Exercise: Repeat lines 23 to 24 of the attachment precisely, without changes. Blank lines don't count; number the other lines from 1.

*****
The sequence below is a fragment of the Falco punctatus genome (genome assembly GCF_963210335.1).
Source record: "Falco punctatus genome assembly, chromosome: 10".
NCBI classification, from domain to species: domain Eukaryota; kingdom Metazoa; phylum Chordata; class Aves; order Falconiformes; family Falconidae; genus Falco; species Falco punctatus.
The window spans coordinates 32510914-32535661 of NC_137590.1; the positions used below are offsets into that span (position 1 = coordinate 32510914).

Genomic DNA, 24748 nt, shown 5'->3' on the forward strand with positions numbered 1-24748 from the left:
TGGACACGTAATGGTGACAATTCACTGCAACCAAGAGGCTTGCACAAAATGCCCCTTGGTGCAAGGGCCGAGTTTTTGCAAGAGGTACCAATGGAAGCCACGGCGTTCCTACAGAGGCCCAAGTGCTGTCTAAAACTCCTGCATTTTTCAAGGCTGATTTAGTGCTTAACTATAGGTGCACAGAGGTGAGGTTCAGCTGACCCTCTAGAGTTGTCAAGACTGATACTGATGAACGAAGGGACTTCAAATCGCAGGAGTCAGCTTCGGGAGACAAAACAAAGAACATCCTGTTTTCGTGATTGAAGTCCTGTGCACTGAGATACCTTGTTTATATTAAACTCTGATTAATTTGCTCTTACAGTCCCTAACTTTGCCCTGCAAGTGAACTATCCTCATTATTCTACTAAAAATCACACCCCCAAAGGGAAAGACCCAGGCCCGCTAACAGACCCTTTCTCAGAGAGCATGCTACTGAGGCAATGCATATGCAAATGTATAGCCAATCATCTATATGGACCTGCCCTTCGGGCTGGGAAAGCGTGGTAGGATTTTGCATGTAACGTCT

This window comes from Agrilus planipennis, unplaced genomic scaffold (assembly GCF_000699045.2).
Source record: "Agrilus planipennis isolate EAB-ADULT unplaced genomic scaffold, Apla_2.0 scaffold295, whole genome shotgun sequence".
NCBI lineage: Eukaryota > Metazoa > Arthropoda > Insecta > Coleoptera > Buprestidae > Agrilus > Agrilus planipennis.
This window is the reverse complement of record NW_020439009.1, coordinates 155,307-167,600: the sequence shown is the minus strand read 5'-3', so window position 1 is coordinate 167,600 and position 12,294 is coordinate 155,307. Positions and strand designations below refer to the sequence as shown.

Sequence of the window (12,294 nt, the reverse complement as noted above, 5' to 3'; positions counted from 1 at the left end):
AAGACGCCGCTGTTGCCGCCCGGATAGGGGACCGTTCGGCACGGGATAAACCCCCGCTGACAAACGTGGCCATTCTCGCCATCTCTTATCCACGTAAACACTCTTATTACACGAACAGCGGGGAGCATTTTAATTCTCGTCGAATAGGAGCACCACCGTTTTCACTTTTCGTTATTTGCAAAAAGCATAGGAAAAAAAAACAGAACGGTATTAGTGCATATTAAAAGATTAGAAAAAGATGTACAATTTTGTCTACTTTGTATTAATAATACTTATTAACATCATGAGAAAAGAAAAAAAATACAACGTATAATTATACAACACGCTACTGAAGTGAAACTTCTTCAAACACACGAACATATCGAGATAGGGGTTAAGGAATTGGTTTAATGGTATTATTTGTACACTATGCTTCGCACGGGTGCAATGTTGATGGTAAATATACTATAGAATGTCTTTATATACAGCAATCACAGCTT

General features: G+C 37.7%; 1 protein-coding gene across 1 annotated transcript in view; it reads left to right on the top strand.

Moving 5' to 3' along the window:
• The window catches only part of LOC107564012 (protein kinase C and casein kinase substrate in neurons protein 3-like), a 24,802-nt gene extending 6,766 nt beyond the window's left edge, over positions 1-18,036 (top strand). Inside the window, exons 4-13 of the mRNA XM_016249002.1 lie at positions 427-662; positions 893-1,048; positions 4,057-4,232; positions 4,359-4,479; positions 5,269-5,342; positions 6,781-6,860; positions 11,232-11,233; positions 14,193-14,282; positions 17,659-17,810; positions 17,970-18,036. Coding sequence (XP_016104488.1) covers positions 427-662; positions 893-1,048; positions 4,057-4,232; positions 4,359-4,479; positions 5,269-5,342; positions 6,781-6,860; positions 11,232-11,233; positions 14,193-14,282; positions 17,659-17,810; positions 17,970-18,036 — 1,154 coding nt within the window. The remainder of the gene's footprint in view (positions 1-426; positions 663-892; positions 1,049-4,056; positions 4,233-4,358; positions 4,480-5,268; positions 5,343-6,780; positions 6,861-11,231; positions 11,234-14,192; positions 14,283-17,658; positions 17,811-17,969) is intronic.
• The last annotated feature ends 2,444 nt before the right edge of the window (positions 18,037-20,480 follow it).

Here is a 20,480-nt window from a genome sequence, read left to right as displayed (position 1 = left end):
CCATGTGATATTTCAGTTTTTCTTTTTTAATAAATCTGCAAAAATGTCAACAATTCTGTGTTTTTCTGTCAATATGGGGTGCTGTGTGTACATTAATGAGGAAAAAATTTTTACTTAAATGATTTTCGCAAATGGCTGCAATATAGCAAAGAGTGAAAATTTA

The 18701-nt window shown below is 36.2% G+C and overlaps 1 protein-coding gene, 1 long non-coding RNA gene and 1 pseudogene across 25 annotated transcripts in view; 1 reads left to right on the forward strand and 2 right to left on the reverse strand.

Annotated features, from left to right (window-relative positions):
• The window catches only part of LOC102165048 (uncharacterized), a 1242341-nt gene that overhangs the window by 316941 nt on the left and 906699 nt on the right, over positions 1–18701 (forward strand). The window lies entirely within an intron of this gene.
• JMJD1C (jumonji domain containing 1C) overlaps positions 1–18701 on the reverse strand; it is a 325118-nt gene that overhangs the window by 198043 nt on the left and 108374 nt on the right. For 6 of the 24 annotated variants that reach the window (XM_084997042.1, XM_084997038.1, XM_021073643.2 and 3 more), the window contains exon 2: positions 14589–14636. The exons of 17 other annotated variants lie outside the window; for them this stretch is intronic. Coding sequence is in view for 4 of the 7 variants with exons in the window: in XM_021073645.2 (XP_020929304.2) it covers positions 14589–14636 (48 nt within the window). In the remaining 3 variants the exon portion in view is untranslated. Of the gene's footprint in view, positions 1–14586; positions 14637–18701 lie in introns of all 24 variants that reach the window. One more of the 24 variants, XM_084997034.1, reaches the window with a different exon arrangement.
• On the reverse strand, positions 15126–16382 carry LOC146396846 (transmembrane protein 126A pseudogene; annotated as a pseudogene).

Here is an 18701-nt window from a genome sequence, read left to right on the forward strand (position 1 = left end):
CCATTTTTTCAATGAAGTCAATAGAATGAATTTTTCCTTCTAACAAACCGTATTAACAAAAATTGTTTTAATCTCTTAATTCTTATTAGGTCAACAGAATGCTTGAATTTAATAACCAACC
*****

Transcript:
• On the reverse strand, positions 15126–16382 carry LOC146396846 (transmembrane protein 126A pseudogene; annotated as a pseudogene).

Here is an 18701-nt window from a genome sequence, read left to right on the forward strand (position 1 = left end):